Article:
Tip

Easily access details for multiple IP addresses

Most administrators are familiar with the command-line WHOIS tool, which retrieves information about a given domain name or IP address. WHOIS isn't really suited to garnering information about a whole slew of addresses or extended information about each one -- at least not without some work on the part of the person using it.

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IPNetInfo is a kind of WHOIS on steroids: Feed it one or more network addresses or host names and it will retrieve as much WHOIS server information as it can find on all of them. The program not only polls the conventional ARIN WHOIS server, but will also poll information from RIPE, APNIC, LACNIC and AfriNIC as needed. Then it formats and displays the resulting information for each address in a table, which can then be copied into a tab-delimited list or saved to an HTML report.

The best feature of the program is its ability to extract all relevant network information from the headers of an e-mail message. If you're using Outlook, for instance, open the message, go to View | Options. Then copy the entire contents of the "Internet headers" field, and paste it into IPNetInfo. Every network node referenced in the headers will be processed and displayed.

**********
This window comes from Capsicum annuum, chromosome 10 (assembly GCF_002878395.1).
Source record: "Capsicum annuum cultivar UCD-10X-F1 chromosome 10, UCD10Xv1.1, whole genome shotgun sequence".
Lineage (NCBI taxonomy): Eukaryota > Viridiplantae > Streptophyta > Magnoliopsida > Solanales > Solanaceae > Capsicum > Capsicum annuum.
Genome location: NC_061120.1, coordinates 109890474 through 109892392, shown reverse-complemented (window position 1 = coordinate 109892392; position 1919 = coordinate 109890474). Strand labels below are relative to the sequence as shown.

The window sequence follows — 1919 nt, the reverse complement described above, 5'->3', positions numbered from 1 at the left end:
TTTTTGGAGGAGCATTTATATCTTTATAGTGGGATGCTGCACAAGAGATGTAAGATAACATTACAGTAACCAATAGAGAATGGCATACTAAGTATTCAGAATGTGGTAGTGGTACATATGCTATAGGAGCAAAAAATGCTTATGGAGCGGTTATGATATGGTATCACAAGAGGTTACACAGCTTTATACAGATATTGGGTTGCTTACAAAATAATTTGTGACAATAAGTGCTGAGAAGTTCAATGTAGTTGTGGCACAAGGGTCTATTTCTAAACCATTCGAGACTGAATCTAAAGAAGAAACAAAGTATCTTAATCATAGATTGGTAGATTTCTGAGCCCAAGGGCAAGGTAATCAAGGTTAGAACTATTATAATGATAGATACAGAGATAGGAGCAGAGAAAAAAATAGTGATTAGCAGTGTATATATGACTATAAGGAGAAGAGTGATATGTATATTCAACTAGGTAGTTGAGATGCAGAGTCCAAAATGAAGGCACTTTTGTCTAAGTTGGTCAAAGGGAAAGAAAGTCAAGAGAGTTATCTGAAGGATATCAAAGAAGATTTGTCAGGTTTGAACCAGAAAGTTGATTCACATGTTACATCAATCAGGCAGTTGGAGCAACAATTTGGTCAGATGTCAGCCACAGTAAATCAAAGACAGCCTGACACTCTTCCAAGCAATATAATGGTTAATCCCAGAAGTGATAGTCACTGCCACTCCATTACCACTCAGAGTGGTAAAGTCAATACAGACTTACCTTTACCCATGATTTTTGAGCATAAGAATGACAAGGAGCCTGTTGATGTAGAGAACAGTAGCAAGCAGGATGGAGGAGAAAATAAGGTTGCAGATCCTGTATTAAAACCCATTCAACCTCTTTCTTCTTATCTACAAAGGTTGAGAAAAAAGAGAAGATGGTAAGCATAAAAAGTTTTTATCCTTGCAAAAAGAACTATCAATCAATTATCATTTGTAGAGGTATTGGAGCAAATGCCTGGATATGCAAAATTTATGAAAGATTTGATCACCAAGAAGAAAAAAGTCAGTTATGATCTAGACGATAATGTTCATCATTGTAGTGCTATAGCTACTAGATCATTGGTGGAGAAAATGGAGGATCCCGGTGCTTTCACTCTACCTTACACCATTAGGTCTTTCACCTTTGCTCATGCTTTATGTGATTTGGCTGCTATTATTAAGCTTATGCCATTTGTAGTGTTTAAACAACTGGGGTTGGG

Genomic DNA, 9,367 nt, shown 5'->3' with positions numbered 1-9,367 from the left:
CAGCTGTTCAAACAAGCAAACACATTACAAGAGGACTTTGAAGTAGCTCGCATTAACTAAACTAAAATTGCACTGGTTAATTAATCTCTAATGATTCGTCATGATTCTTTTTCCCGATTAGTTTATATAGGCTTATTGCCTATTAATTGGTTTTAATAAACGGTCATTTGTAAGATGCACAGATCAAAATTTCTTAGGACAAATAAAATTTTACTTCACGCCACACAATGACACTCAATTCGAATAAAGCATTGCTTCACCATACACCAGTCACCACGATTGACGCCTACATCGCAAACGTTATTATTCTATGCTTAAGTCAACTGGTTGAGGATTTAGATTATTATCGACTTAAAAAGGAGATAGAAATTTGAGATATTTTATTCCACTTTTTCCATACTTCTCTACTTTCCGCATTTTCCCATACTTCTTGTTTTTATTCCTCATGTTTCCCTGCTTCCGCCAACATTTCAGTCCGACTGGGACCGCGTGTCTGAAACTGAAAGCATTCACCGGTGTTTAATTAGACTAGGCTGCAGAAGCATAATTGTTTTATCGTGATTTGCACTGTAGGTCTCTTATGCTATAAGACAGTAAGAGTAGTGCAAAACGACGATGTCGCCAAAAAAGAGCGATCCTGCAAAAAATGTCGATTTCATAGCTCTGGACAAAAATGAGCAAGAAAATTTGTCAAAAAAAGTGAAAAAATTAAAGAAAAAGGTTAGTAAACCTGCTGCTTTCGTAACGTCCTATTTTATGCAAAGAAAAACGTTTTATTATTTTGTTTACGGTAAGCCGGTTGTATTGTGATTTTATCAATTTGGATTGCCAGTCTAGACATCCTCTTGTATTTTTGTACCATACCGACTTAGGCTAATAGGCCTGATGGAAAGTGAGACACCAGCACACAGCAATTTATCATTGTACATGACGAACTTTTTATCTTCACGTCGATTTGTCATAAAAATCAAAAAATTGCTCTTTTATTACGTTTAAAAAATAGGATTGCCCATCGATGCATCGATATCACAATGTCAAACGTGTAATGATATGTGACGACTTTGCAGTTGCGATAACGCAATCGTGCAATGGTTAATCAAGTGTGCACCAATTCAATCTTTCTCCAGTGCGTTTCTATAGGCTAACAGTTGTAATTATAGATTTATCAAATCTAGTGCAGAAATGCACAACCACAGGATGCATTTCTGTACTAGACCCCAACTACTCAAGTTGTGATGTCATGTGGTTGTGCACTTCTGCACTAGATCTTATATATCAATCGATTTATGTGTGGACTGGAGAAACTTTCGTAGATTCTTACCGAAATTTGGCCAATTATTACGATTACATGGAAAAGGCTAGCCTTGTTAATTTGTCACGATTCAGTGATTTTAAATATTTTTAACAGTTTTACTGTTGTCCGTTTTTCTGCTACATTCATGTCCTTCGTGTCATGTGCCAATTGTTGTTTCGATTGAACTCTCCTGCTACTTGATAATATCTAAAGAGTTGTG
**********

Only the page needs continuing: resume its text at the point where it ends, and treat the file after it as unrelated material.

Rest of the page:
Note that IPNetInfo will not process non-public address blocks (i.e., anything in the 192.168.x.x space). Also, the reports and lists generated from the program only contain the information displayed in the top pane of the program. If you want to save the detailed WHOIS information for the whole report, or for a given item, select the item(s) in question and press Ctrl-W to write out the WHOIS results to a text file. Press Alt-Enter on any of the selected items and the fields appear in individually selectable text boxes.

 


Serdar Yegulalp is editor of the Windows Power Users Newsletter. Check it out for the latest advice and musings on the world of Windows network administrators -- and please share your thoughts as well!


More information from SearchWinSystems.com


This was first published in October 2005

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